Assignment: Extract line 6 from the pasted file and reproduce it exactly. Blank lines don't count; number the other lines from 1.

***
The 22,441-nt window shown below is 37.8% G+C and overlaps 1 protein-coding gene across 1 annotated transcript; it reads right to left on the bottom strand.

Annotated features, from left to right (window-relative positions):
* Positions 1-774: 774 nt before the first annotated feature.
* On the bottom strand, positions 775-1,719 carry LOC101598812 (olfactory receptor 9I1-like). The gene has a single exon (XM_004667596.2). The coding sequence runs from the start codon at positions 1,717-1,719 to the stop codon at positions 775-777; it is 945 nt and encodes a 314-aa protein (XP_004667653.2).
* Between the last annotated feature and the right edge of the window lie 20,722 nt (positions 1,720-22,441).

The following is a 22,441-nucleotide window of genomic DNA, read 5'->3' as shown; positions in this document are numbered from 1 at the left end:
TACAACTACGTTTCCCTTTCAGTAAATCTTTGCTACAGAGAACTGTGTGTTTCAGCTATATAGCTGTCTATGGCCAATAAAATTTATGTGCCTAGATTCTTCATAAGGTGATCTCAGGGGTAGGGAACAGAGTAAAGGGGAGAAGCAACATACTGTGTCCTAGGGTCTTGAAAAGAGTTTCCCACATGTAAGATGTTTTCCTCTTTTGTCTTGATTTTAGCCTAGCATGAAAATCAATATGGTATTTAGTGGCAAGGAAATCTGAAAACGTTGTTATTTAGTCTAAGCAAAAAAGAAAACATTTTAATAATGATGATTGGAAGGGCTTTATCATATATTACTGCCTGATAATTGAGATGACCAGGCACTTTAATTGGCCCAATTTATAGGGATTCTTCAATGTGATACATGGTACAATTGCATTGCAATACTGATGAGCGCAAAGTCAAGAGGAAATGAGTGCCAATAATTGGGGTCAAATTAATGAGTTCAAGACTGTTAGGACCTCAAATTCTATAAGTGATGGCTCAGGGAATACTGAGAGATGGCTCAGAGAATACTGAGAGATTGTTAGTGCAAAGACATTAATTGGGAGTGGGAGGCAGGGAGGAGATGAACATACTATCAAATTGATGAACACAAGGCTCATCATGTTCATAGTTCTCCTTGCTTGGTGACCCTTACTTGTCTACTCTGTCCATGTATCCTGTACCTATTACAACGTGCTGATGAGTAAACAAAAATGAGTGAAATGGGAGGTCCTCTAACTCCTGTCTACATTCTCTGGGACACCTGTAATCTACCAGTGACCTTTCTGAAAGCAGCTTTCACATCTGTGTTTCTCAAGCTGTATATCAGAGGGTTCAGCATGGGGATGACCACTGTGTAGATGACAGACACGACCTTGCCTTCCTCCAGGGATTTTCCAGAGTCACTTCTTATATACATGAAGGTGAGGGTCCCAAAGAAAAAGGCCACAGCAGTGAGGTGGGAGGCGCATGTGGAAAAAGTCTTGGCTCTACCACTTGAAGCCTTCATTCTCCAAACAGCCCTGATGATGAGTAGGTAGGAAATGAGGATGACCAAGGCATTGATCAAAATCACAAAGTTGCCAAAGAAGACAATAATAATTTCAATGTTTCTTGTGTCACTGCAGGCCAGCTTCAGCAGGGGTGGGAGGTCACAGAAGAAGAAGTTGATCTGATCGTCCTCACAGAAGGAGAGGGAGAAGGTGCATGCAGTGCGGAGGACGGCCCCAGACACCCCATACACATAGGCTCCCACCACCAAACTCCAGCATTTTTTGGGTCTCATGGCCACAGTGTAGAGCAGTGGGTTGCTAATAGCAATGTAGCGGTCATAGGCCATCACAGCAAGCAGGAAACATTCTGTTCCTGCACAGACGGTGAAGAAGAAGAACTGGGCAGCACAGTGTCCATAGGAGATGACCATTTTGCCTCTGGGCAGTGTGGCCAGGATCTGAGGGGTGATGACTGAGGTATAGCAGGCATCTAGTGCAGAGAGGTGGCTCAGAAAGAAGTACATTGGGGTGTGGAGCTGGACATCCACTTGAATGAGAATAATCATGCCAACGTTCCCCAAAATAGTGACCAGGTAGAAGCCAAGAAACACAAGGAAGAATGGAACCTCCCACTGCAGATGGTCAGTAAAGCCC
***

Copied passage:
The following is a 22,441-nucleotide window of genomic DNA, read 5'->3' as shown; positions in this document are numbered from 1 at the left end: